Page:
May 5, 2009
Church property fight heads to Supreme Court
For about the past two years, I have had this hunch that sooner or later the US Supreme Court would be presented with a church-property dispute that would sharply question the role of the judiciary in settling disputes between a Protestant denomination and a local parish or congregation.
It looks like 'sooner' has arrived now.
About noon today (May 5), while Anglicans worldwide are watching events in Jamaica, where top leaders are debating the proposed Anglican Covenant, St. James Anglican, Newport Beach, California, released an press statement saying they would be appealing the decision of the California Supreme Court to the US Supreme Court.
Here's some of what the press statement said:
St. James Anglican Church, at the centerpiece of a nationally publicized church property dispute with the Episcopal Church, announced today that it will file a petition for writ of certiorari with the United States Supreme Court to resolve an important issue of religious freedom: Does the United States Constitution, which both prohibits the establishment of religion and protects the free exercise of religion, allow certain religious denominations to disregard the normal rules of property ownership that apply to everyone else?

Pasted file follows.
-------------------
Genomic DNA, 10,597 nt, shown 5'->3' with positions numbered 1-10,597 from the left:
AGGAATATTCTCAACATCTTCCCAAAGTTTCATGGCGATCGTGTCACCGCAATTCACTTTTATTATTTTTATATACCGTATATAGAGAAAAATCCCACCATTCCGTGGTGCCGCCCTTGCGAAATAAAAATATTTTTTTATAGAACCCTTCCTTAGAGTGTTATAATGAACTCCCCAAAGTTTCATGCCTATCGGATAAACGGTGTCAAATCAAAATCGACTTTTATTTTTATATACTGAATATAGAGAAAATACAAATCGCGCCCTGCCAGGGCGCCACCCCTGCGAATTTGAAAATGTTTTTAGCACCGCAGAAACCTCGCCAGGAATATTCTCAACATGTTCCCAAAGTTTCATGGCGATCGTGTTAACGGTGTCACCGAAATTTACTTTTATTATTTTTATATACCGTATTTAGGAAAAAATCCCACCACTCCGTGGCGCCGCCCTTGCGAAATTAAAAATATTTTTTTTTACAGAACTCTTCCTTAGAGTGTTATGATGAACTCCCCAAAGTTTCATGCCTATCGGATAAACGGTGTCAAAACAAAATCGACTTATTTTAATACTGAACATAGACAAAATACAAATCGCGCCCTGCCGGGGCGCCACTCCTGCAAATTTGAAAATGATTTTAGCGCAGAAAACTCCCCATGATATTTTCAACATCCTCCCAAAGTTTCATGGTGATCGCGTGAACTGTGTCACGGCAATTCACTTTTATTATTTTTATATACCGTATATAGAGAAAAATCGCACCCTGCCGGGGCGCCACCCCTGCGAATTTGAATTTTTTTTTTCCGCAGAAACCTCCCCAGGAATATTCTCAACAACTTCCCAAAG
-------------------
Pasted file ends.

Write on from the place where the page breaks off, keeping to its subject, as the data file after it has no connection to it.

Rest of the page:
I would have to agree the US Supreme Court should address this area. In recent years, the high court has not done as good a job as it might have on mapping the boundaries between church and state.
The issue here from my point of view is state and judicial intervention into the inner workings of voluntary religious organizations (denominations); and, based on the California Supreme Court ruling recently, the court's inappropriate preference for the religious institution versus the individual congregation.
Let's face it. For the vast number of American Protestant congregations, the relationship today with their denomination is mostly a one-way street. Send money to the HQ and get very little in return.
The leaders at St. James Anglican said in their statement:
Under longstanding law, no one can unilaterally impose a trust over someone else's property without their permission.
Yet, in the St. James case before the California Supreme Court, named Episcopal Church Cases, the Court created a special perquisite for certain churches claiming to be "hierarchical," with a "superior religious body," which may allow them to unilaterally appropriate for themselves property purchased and maintained by spiritually affiliated but separately incorporated local churches. St. James will argue before the U.S. Supreme Court that this preferential treatment for certain kinds of religion violates the U.S. Constitution.
You can find the full statement here.
If you worship in a church that is part of a Protestant denomination, what do you get for that in return?
Is the relationship "until death do you part"?
Or, does your denomination allow individual congregations to dis-affiliate?
Post your comments below.
(Photo credit: St. James Newport Beach, interior.)